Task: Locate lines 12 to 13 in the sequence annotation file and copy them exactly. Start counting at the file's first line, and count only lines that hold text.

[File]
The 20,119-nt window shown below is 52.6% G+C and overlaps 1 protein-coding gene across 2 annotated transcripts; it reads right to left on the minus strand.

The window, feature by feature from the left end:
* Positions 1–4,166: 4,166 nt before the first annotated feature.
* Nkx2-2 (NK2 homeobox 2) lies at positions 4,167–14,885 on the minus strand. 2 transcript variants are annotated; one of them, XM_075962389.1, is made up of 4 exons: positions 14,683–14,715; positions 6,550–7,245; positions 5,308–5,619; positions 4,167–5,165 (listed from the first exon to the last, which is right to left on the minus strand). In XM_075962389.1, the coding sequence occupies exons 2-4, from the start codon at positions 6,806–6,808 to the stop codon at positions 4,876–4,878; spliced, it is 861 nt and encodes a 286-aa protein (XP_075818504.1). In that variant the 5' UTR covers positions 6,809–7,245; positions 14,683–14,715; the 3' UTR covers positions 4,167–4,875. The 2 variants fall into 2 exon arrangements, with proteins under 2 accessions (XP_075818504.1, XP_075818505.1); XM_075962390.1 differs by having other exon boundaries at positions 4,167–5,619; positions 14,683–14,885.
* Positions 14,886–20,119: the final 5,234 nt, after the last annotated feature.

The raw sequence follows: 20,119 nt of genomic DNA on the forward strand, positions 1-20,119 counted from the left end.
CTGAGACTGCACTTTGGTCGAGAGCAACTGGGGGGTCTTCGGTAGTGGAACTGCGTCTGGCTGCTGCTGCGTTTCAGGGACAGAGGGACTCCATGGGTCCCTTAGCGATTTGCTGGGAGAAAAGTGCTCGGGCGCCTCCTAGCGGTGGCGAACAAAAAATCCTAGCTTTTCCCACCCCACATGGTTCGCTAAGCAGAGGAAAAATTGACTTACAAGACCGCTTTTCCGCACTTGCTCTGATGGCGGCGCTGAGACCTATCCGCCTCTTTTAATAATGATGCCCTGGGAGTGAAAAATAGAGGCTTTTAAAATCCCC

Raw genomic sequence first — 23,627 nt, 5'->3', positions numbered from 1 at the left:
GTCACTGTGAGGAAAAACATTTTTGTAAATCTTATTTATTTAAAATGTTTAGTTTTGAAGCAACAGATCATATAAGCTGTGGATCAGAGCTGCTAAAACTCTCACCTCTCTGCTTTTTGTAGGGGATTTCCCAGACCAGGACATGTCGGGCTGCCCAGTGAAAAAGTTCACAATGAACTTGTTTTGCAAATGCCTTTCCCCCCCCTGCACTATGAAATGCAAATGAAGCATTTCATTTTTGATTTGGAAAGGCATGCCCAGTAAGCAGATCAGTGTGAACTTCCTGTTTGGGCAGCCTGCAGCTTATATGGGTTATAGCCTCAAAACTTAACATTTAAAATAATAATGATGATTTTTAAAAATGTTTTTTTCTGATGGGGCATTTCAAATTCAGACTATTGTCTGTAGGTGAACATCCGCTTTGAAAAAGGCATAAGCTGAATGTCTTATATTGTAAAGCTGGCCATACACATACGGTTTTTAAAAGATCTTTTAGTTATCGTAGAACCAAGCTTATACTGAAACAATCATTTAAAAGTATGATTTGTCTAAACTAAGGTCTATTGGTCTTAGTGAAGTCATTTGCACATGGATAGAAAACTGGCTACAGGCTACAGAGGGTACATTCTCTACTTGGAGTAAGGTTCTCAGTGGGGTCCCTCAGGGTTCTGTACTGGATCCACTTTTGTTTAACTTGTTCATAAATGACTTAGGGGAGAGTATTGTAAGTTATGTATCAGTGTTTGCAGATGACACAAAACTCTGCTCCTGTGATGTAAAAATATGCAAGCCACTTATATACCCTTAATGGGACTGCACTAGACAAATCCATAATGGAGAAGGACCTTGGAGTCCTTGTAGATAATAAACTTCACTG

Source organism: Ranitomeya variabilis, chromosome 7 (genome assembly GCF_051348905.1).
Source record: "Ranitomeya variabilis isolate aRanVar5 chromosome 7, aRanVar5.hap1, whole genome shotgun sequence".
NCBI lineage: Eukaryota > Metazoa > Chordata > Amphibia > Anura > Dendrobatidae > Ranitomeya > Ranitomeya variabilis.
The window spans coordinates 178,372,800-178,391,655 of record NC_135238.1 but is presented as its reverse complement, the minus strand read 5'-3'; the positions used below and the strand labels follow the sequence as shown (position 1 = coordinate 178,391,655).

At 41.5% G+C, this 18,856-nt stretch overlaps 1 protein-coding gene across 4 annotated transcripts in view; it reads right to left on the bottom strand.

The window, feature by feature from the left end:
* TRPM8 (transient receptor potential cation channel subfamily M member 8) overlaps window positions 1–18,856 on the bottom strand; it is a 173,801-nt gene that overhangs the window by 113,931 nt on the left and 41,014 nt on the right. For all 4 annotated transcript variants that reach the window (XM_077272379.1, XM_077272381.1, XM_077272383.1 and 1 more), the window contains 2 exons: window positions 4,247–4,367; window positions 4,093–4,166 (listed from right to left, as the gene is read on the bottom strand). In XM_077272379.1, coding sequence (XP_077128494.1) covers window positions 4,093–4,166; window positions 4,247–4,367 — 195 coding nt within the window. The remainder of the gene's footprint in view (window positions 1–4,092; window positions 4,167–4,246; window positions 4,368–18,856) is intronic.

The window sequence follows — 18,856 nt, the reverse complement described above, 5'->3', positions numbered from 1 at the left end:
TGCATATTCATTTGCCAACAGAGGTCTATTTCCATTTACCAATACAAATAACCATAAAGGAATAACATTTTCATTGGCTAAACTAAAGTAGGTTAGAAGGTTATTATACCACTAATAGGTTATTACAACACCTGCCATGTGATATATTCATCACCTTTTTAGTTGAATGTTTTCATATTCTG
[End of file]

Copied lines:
NCBI lineage: Eukaryota > Metazoa > Chordata > Amphibia > Anura > Dendrobatidae > Ranitomeya > Ranitomeya variabilis.
The window spans coordinates 178,372,800-178,391,655 of record NC_135238.1 but is presented as its reverse complement, the minus strand read 5'-3'; the positions used below and the strand labels follow the sequence as shown (position 1 = coordinate 178,391,655).